J: We were sitting over a particular material and talking about what this or that song needed in order to be complete. Frequently this could be merely a question of form, some other times it was more about colour and a search for a significant instrument that would help it. I like to surround myself with instruments, and that is why I have such a small arsenal of different possibilities in our rehearsal room. So sometimes we just take a semi-functional instrument from the shelf and rehearse with it. Sometimes it doesn't work out, but some other times something interesting comes out of it.

R: There's definitely a coincidence in it. When composition works and the form is built up, we try to give it more varied colours. It is often associated with a specific idea. For example, we thought that organ and accordion are related instruments, and therefore we wanted to enrich the natural sound of accordion with organ. Such a special symbiosis came out of it. Or another example: I play the harp in one song because we wanted to try something like that.

You then invited guests when you yourself no longer knew what sounds to use?

J: Whatever we were able to serve by ourselves, worked, but it had its limits. So we were happy to invite guests who were masters of their instruments and they were able to add something from themselves to our album. For example, I have a double bass at home and I like to strum on it, but I wouldn't think of playing a part that Jaromír Honzák performed on the album.

Was it improvisation in his case, or was that part written?

R: He was based on a written part, but of course he also contributed something from himself. We merely hinted our guests about what and how we wanted, but they finally brought something into it that we wouldn't even be able to write down. Jaromír Honzák or saxophonist Petr Kalfus are excellent players and they can get something from their instruments that an ordinary composer would be unlikely to write into the score.

Jaromír Honzák and Petr Kalfus are our leading jazz players and sometimes you are also ranked in jazz. So, what you are playing is jazz or is it not?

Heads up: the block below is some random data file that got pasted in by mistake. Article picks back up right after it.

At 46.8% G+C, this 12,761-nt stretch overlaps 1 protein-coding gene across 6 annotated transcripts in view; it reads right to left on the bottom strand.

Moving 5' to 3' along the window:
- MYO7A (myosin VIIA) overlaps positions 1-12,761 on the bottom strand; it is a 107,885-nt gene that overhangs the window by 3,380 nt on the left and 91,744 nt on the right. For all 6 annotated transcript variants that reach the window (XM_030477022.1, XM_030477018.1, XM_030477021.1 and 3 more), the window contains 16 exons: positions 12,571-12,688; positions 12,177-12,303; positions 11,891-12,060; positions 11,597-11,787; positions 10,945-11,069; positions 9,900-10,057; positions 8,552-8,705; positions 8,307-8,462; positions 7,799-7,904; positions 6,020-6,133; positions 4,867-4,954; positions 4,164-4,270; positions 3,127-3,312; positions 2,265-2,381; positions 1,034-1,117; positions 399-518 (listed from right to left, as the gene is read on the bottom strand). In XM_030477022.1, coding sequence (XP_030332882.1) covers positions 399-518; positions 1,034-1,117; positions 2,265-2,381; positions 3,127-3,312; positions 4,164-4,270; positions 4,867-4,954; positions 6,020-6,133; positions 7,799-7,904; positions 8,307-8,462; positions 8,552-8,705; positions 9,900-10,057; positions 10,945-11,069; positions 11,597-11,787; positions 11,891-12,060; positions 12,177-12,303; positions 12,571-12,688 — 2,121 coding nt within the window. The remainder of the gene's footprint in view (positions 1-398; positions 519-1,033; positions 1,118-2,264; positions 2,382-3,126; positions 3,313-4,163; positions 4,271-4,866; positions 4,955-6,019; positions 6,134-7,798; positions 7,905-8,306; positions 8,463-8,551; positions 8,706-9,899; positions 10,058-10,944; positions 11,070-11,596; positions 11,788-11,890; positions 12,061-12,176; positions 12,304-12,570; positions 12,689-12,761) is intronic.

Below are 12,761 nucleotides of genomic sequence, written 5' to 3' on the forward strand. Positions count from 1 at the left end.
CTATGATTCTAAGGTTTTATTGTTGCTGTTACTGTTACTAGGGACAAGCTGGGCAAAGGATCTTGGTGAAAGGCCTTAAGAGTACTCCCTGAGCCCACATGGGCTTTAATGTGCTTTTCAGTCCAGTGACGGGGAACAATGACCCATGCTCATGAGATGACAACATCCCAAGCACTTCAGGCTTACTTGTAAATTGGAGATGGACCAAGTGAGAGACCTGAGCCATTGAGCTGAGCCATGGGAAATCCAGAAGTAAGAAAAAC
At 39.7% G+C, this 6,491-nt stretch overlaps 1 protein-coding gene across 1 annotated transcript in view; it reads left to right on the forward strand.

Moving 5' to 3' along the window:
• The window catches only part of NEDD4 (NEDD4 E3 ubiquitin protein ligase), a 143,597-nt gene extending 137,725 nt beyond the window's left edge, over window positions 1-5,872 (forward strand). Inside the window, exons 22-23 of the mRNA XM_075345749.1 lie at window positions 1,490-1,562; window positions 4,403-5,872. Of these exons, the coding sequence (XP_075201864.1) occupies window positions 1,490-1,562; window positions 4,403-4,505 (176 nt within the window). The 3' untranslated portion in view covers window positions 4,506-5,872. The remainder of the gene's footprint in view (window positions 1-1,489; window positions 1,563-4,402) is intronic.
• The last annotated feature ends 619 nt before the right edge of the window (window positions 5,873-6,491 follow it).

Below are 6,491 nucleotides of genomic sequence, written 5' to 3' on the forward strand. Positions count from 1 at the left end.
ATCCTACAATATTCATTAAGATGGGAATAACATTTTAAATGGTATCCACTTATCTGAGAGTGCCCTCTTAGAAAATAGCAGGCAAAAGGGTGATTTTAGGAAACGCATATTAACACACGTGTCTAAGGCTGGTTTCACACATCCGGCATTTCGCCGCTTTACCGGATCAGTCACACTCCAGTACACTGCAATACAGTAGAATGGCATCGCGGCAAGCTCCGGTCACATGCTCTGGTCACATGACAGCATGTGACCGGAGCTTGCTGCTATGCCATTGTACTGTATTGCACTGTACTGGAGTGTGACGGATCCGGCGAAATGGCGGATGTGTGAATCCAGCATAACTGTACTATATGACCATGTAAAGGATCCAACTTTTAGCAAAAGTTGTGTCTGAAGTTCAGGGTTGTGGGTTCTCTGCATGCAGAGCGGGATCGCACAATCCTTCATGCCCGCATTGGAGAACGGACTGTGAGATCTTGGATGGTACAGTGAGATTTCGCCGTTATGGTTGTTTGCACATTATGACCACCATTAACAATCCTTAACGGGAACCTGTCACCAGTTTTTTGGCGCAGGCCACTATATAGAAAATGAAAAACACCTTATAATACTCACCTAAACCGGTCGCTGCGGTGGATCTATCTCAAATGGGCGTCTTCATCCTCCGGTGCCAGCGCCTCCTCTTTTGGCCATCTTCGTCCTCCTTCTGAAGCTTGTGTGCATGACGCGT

J: That's exactly the answer: It is or it is not. Obviously both answers apply. We do not want to give an unambiguous answer, and we cannot even do so. On the contrary, we hope that the answer will be given by you – the journalists who ask us. In principle, it is not so important for us. Of course, we do not despise that question, we are interested to know what we are, but it is such a very odd simplification. For us, it is more natural to postpone such a question, sit down to our instruments and start playing. That's what we want.

I am also asking because you will play in Brno at the JAZZFESTBRNO festival. Could you describe to which environment your music is best suited?

R: That's a difficult question. What is evident, is the demanding nature of our music, it is not entertaining music, there is an intellectual basis in it. Frequently there are deeply sophisticated  rhythmic passages, there is an unconventional approach in it. Of course, we use already existing instruments, but we try to do the playing our own way. Some say it is jazz, other people say it is not jazz. So we can actually play anywhere, it just depends on how open the audience is. A jazz listener is used to complicated musical expressions, and this may open a faster path for us.

Do you see the album Eg as an important milestone, or simply as a stretch of your joint musical journey?

J: We will probably only find out after some time whether it is an important milestone. But we perceive this album as a stop on the way we set off for. It is important for our meeting with Roman that we are in  a permanent harness of our ideas. We impose specific tasks on each other, we have visions. In that sense, we are on our way.

Are your current concerts based on the album Eg?

R: Since the album is directly related to studio work and the quest for rich sound, it goes without saying that we cannot play a lot of songs from it live. But for the launch we chose and rehearsed about five compositions. We will see if and how we will continue to work with them. In something we feel we have already moved on, we have additional ideas. We keep moving our sound forward and we do not want to stop.

Comments

Reply

No comment added yet..

Those who were captivated by the introductory distinctive song with surrealistic lyrics  Z ježatých hor [From the Spiky Mountains] on the previous album of the Brno group Budoár Staré dámy [Boudoir of an Old Lady] (Sůl [Salt], 2017), can rejoice. The collaboration with the contemporary poet Lubor Kasal that began only three years ago has now resulted in an entire album of his texts set to music. However, the songs on the new album Kostřičky [Little Skeletons] have one more characteristic in common: the production and arrangement contribution by the multi-instrumentalist Tomáš Vtípil.  more